Morning Edition
Morning Edition
Friday, December 13, 2013

Minnesota Public Radio Stories

  • Visitors check inAfter Connecticut school shooting, Minnesota districts boost security
    A year after a gunman killed 20 students and six adult staff members at Sandy Hook Elementary School in Connecticut, some Minnesota schools have added new alarms, classroom door locks and security cameras. And some have considered hiring new police officers and security guards.6:35 a.m.
  • Evergleam aluminum Christmas treesWisconsin's aluminum Christmas tree legacy
    If you've ever watched "A Charlie Brown Christmas," you may recall Lucy telling Charlie Brown to "get the biggest aluminum Christmas tree you can find, maybe painted pink." In 1965, when the program first aired, the world's leading manufacturer of aluminum Christmas trees, even pink ones, was in Manitowoc, Wis.8:25 a.m.
  • Gopher women's volleyball seek to advance in NCAAs
    The University of Minnesota Women's volleyball team is once again in the Sweet 16 of the NCAA tournament. MPR's Cathy Wurzer spoke with Howard Sinker, a digital sports editor for the Star Tribune, about the team.8:45 a.m.
  • A Christmas rock opera comes to Target Center
    Today's music is the Trans-Siberian Orchestra with "Faith Noel" from their rock opera "The Lost Christmas Eve." They will be performing it live tomorrow night at Target Center in Minneapolis. It's the final installment of the band's Christmas trilogy which all deal with loss and redemption around the holidays.8:49 a.m.

National Public Radio Stories

  • One Year After Newtown, Still No Answer To 'Why'
    A year after the massacre at Sandy Hook Elementary School in Newtown, Conn., gunman Adam Lanza's motives are still unclear. Connecticut Gov. Dannel Malloy says people may just have to be satisfied with what they've known from the beginning — that on Dec. 14, 2012, a horrible thing happened.
  • Promises To Fix Mental Health System Still Unfulfilled
    Even for those with the will and drive to pursue treatment, the process remains difficult, frightening and full of holes. Mental health advocates say little has come, on the federal level, from the task forces and promises that followed the Newtown shootings.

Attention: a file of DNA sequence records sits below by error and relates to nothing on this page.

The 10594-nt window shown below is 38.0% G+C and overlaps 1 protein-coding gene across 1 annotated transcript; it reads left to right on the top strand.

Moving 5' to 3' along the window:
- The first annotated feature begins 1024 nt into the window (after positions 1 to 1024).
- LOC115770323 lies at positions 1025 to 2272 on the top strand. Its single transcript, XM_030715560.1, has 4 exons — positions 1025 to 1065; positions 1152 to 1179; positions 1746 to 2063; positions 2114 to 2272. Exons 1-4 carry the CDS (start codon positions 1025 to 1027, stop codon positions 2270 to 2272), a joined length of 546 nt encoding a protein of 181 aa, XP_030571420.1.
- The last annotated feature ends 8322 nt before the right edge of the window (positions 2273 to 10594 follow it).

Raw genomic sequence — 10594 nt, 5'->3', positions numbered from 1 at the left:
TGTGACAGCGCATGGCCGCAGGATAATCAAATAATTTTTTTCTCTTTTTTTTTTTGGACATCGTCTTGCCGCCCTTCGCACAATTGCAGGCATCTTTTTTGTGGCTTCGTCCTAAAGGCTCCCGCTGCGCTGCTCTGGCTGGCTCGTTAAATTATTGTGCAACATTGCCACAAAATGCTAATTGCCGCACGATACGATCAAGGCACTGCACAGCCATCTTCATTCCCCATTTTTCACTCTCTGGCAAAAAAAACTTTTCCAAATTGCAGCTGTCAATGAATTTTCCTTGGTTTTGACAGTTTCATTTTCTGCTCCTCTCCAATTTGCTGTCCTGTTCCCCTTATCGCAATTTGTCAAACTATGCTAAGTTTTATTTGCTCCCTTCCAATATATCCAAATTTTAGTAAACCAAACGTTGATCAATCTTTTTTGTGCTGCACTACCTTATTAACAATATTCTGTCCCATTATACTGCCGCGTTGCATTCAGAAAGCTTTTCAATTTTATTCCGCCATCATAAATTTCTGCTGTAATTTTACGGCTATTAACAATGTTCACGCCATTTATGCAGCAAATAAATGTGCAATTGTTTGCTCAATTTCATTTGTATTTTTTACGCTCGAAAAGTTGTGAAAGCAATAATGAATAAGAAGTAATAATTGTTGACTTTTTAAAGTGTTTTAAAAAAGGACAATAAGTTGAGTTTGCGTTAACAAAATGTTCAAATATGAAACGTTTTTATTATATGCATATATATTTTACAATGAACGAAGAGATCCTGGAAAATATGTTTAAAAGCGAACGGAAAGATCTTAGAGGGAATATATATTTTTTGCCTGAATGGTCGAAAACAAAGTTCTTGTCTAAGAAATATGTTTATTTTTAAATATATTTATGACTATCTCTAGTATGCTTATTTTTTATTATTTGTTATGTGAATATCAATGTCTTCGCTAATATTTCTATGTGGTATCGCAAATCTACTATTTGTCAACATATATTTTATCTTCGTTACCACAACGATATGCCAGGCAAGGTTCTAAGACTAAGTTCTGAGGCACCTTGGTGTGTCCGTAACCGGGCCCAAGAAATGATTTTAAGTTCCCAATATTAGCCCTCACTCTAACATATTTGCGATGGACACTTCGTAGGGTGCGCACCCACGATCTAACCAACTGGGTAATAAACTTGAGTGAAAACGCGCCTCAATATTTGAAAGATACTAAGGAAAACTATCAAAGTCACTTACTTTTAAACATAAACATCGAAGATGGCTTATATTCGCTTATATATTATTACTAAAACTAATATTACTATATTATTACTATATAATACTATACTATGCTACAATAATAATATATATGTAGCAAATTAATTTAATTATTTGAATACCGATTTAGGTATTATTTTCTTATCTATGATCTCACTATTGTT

• Tom Hanks And Emma Thompson On The Magic Of Disney
    The stars of Saving Mr. Banks — a movie about the struggle between Walt Disney and author P.L. Travers over how the Mary Poppins film would be made — talk to NPR's Renee Montagne about the film, and what their counterparts might have thought of their performances.
  • Does Winter Really Bring On The Blues? Maybe Not
    For millions of Americans, the good cheer of Christmas and other festivals is marred by what many call the "holiday blues." Counselors, therapists and self-help books offer advice on how to beat this seasonal depression. But the ubiquitous "winter blues" might just be a myth.
  • For Burial, Mandela Will Return To His Beloved Boyhood Village
    Some African leaders transformed their home villages into monuments glorifying themselves. Nelson Mandela rejected such extravagance and will be buried Sunday in a tiny farming village that's barely changed since he ran across its green rolling hills nearly a century ago.
  • An Elegy For Mandela Looks Back In Mourning, Forward In Hope
    Mbali Vilakazi, the winner of our Poetry Games last year, honors Mandela's memory with a poem, "The Black Pimpernel." The title is a derogatory nickname given to Mandela in his revolutionary days. Vilakazi's poem looks toward the future: "And if we have stood on the shoulders of giants, / We are giants still / And giants, we will come again."
  • USDA Steps Up The Fight To Save Florida's Oranges
    The agency is launching a new coordinated research effort to stop citrus greening, a disease imported from Asia that turns fruit bitter and unmarketable. It first turned up in Florida eight years. Now, it threatens to destroy the nation's citrus industry.
  • Health Insurance Seekers Find Networks Missing Key Providers
    In an effort to cut costs to make their health plans more affordable, insurers are slashing their network of providers — and some marquee hospitals and doctors are not on their lists. In Washington state, the premier children's medical center isn't on many lists, and cancer care experts are limited, too.
  • 'B-Rock Obeezy' Parody Touts The Affordable Care Act
    Obama impersonator Iman Crosson portrays the president's hip-hop alter ego in the California state insurance exchange outreach effort called "Tell a Friend — Get Covered."
  • What The Execution Of Kim Jong Un's Uncle Means For N. Korea
    The uncle of North Korean ruler Kim Jong Un was once among the most powerful men in the secretive country. Then, without warning, he was reportedly arrested and executed as a traitor.

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